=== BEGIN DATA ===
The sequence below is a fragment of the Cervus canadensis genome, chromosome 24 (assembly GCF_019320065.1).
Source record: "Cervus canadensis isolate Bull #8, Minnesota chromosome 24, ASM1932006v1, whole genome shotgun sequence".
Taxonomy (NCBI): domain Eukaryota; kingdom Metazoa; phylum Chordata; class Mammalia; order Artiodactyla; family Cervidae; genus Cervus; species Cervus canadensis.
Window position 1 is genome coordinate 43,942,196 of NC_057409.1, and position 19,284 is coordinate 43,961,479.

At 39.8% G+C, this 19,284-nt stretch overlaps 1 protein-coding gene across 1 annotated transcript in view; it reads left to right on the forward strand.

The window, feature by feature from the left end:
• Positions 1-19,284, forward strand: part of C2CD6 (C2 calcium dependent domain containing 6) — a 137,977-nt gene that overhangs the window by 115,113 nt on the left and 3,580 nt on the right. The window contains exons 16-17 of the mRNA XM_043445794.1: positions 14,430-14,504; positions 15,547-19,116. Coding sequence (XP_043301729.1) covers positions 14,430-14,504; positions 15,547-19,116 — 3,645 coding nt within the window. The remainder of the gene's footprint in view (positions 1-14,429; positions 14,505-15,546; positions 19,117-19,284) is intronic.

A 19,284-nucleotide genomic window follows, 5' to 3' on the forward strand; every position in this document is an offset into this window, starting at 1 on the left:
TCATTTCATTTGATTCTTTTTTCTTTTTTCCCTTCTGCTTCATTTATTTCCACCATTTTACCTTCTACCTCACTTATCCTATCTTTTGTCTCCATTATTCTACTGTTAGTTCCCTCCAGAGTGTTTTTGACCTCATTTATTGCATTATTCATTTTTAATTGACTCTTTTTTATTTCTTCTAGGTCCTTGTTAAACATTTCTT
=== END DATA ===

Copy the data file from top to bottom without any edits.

The sequence below is a fragment of the Cervus canadensis genome, chromosome 24 (assembly GCF_019320065.1).
Source record: "Cervus canadensis isolate Bull #8, Minnesota chromosome 24, ASM1932006v1, whole genome shotgun sequence".
Taxonomy (NCBI): domain Eukaryota; kingdom Metazoa; phylum Chordata; class Mammalia; order Artiodactyla; family Cervidae; genus Cervus; species Cervus canadensis.
Window position 1 is genome coordinate 43,942,196 of NC_057409.1, and position 19,284 is coordinate 43,961,479.

At 39.8% G+C, this 19,284-nt stretch overlaps 1 protein-coding gene across 1 annotated transcript in view; it reads left to right on the forward strand.

The window, feature by feature from the left end:
• Positions 1-19,284, forward strand: part of C2CD6 (C2 calcium dependent domain containing 6) — a 137,977-nt gene that overhangs the window by 115,113 nt on the left and 3,580 nt on the right. The window contains exons 16-17 of the mRNA XM_043445794.1: positions 14,430-14,504; positions 15,547-19,116. Coding sequence (XP_043301729.1) covers positions 14,430-14,504; positions 15,547-19,116 — 3,645 coding nt within the window. The remainder of the gene's footprint in view (positions 1-14,429; positions 14,505-15,546; positions 19,117-19,284) is intronic.

A 19,284-nucleotide genomic window follows, 5' to 3' on the forward strand; every position in this document is an offset into this window, starting at 1 on the left:
TCATTTCATTTGATTCTTTTTTCTTTTTTCCCTTCTGCTTCATTTATTTCCACCATTTTACCTTCTACCTCACTTATCCTATCTTTTGTCTCCATTATTCTACTGTTAGTTCCCTCCAGAGTGTTTTTGACCTCATTTATTGCATTATTCATTTTTAATTGACTCTTTTTTATTTCTTCTAGGTCCTTGTTAAACATTTCTT